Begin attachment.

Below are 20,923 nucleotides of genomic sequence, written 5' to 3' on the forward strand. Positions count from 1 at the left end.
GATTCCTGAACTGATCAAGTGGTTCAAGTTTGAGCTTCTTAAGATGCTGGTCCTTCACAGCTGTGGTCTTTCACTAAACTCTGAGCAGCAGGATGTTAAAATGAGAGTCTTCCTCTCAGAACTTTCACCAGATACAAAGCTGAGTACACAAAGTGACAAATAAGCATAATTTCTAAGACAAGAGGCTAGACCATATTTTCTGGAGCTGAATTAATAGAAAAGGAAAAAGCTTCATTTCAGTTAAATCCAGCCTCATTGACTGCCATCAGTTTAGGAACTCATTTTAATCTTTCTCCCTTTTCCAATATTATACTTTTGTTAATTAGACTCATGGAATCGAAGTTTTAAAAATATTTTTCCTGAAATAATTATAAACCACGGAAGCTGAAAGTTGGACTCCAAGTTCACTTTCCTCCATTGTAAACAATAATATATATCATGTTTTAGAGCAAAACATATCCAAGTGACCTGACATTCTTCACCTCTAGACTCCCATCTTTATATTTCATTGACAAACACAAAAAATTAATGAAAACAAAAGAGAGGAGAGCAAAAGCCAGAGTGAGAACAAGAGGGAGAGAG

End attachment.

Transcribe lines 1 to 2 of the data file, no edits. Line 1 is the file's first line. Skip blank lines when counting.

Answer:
Below are 20,923 nucleotides of genomic sequence, written 5' to 3' on the forward strand. Positions count from 1 at the left end.
GATTCCTGAACTGATCAAGTGGTTCAAGTTTGAGCTTCTTAAGATGCTGGTCCTTCACAGCTGTGGTCTTTCACTAAACTCTGAGCAGCAGGATGTTAAAATGAGAGTCTTCCTCTCAGAACTTTCACCAGATACAAAGCTGAGTACACAAAGTGACAAATAAGCATAATTTCTAAGACAAGAGGCTAGACCATATTTTCTGGAGCTGAATTAATAGAAAAGGAAAAAGCTTCATTTCAGTTAAATCCAGCCTCATTGACTGCCATCAGTTTAGGAACTCATTTTAATCTTTCTCCCTTTTCCAATATTATACTTTTGTTAATTAGACTCATGGAATCGAAGTTTTAAAAATATTTTTCCTGAAATAATTATAAACCACGGAAGCTGAAAGTTGGACTCCAAGTTCACTTTCCTCCATTGTAAACAATAATATATATCATGTTTTAGAGCAAAACATATCCAAGTGACCTGACATTCTTCACCTCTAGACTCCCATCTTTATATTTCATTGACAAACACAAAAAATTAATGAAAACAAAAGAGAGGAGAGCAAAAGCCAGAGTGAGAACAAGAGGGAGAGAG